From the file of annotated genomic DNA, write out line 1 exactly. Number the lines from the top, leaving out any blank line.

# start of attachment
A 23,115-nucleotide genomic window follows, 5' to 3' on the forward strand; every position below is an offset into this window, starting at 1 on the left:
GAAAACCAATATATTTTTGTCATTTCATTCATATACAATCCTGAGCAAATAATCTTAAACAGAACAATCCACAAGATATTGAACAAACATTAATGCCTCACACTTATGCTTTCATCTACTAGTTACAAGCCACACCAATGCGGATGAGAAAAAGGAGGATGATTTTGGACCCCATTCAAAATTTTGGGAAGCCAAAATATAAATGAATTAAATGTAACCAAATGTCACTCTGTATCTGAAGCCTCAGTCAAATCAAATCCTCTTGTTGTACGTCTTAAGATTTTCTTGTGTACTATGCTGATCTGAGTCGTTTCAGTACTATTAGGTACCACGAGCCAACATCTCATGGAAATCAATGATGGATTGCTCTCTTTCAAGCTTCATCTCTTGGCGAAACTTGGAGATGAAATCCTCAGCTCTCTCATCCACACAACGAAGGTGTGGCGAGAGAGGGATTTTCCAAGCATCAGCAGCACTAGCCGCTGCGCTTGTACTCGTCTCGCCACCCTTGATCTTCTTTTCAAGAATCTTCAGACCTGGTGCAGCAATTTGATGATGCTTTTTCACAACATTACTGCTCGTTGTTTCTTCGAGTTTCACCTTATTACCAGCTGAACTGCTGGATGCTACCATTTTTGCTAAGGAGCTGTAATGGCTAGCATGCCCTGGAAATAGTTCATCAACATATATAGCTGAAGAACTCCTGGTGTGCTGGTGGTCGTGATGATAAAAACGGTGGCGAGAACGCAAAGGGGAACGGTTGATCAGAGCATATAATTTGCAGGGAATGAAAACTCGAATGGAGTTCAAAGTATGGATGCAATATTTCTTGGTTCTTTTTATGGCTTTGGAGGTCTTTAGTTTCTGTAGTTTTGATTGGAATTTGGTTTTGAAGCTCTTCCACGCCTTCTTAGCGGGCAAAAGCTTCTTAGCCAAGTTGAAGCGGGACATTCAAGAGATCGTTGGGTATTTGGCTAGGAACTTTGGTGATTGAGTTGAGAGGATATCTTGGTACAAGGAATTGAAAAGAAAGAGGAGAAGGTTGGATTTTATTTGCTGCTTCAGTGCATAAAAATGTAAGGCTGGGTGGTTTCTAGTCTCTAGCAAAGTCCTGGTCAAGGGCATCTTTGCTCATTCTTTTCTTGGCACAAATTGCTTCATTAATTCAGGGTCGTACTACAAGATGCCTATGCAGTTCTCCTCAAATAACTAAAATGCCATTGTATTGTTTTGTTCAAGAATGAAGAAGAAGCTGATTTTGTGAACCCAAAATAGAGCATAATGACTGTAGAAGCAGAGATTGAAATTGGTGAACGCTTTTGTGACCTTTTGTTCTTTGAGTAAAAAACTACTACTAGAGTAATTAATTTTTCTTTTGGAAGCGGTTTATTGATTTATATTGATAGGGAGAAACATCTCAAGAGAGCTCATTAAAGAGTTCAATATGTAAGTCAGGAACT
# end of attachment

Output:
A 23,115-nucleotide genomic window follows, 5' to 3' on the forward strand; every position below is an offset into this window, starting at 1 on the left: